When multiple PRNGs are used (for example, one per color component), the same LUT table may be used for all of them, defining a fixed, additional offset for each color component as follows:
seed(t)=LUT[((POC(t)+offset+offset_component(c)) % L]
where offset_component(c) is the offset for color component c. offset is a value tied to the picture at time t that can be conveyed using any of the embodiments previously described. In one illustrative extension to the fifth illustrative embodiment, these offsets could be {0, ⅓ L, ⅔ L}. It is to be appreciated that these offsets are constant and, thus they do not need to be transmitted nor updated. Moreover, it is to be appreciated that the present invention is not limited to the preceding offsets and, thus, other offsets may also be used in accordance with the principles of the present invention while maintaining the spirit of the present invention.

Turning to FIG. 11, a method for bit-accurate seed initialization for a pseudo-random number generator (PRNG) for film grain simulation in a video system is indicated generally by the reference numeral 1100.

The method 1100 includes a start block 1102 that passes control to a function block 1105. The function block 1105 specifies a look-up table of seeds as follows:
LUT={seed0, seed1, seed2, . . . , seedL−1}
and passes control to a function block 1110.

The function block 1110 sets the PRNG seed to the following value at the beginning of picture, (at time t), when multiple PRNGs are used (e.g., one per color component) so that when the same LUT is used for all of the multiple PRNGs, the following fixed, additional offset is defined for each, e.g., color component as follows:
seed(t)=LUT[(POC(t)+offset+offset_component(c)) % L]
where offset_component(c) is the offset for color component c, and offset is the offset for picture at time t.

Further regarding function block 1110, control is passed to an end block 1115.

As noted above, given the teachings of the present invention provided herein, the present invention may be applied to other video encoding/decoding techniques that can benefit from the preservation of film grain while maintaining the spirit of the present invention.

These and other features and advantages of the present invention may be readily ascertained by one of ordinary skill in the pertinent art based on the teachings herein. It is to be understood that the teachings of the present invention may be implemented in various forms of hardware, software, firmware, special purpose processors, or combinations thereof.

Most preferably, the teachings of the present invention are implemented as a combination of hardware and software. Moreover, the software is preferably implemented as an application program tangibly embodied on a program storage unit. The application program may be uploaded to, and executed by, a machine comprising any suitable architecture. Preferably, the machine is implemented on a computer platform having hardware such as one or more central processing units (“CPU”), a random access memory (“RAM”), and input/output.(“I/O”) interfaces. The computer platform may also include an operating system and microinstruction code. The various processes and functions described herein may be either part of the microinstruction code or part of the application program, or any combination thereof, which may be executed by a CPU. In addition, various other peripheral units may be connected to the computer platform such as an additional data storage unit and a printing unit.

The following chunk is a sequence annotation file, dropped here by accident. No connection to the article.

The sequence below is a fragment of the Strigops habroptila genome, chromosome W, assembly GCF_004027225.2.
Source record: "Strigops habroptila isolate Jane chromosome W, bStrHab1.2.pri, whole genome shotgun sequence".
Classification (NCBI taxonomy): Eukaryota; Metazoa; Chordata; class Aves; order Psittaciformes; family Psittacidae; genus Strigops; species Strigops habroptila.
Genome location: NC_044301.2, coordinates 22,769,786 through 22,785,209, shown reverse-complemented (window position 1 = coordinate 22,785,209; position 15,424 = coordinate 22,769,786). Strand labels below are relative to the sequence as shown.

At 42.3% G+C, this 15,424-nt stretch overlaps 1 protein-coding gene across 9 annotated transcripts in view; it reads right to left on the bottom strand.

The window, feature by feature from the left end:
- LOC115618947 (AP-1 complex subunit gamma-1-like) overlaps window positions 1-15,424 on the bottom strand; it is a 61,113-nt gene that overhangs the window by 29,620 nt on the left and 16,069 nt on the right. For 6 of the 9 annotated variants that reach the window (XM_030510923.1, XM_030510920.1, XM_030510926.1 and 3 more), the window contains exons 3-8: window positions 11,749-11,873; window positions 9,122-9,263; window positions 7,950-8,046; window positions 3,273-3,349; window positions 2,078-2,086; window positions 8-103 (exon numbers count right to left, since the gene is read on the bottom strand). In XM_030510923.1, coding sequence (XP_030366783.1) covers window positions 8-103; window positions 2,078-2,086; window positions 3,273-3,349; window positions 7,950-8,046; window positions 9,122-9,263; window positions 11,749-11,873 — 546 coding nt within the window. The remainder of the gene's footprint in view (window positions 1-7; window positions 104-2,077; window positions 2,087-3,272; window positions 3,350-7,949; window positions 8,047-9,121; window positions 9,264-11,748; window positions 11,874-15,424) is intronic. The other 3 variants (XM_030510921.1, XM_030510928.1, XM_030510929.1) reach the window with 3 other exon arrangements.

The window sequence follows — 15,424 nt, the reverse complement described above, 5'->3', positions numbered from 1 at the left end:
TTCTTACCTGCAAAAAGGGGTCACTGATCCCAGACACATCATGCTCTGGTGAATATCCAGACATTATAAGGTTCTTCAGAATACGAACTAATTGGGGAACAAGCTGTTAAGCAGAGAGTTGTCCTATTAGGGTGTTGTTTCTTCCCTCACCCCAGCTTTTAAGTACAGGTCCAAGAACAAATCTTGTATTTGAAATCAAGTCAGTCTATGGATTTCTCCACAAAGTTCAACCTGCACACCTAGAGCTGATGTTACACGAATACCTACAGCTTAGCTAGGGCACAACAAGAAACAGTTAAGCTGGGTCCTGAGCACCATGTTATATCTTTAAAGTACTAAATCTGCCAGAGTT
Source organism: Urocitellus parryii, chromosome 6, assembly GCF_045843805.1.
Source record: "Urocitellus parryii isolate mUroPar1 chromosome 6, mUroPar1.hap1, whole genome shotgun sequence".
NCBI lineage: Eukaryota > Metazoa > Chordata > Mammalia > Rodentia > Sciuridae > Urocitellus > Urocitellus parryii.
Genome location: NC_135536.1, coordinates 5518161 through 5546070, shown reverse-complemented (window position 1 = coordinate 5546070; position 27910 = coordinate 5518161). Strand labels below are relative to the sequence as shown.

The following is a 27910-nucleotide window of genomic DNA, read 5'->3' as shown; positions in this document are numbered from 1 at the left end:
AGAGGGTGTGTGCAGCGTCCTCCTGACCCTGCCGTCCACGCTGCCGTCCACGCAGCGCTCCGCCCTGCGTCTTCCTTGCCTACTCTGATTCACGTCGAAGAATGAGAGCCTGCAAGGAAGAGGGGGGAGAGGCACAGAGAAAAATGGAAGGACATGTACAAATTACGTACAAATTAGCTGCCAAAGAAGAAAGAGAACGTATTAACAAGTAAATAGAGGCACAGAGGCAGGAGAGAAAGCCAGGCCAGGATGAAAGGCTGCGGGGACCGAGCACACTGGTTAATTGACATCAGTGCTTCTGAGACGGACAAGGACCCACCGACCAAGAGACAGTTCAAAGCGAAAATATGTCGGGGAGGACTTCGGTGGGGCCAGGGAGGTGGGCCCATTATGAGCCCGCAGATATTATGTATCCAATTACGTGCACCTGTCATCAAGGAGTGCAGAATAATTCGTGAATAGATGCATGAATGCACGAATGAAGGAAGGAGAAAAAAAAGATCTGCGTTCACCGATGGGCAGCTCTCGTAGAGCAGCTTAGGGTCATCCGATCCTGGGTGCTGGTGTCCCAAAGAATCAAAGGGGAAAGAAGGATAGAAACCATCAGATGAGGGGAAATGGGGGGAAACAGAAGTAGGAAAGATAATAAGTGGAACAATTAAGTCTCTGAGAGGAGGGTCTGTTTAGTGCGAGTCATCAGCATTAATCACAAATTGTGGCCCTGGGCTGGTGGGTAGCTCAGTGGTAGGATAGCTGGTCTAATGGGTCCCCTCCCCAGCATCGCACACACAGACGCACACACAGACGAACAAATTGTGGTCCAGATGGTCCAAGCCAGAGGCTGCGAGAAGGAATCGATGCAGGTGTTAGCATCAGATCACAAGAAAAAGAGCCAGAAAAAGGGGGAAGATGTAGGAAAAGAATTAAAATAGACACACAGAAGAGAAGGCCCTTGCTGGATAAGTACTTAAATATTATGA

It is to be further understood that, because some of the constituent system components and methods depicted in the accompanying drawings are preferably implemented in software, the actual connections between the system components or the process function blocks may differ depending upon the manner in which the present invention is programmed. Given the teachings herein, one of ordinary skill in the pertinent art will be able to contemplate these and similar implementations or configurations of the present invention.

Although the illustrative embodiments have been described herein with reference to the accompanying drawings, it is to be understood that the present invention is not limited to those precise embodiments, and that various changes and modifications may be effected therein by one of ordinary skill in the pertinent art without departing from the scope or spirit of the present invention. All such changes and modifications are intended to be included within the scope of the present invention as set forth in the appended claims.

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Referenced by
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Classifications
U.S. Classification348/578, 708/250
International ClassificationG06F7/58, H04N9/74
Cooperative ClassificationH04N19/70, G06F7/582, H04N19/61, H04N19/46, H04N19/85
European ClassificationH04N7/50, G06F7/58P, H04N7/26P, H04N7/26Y, H04N7/26A10S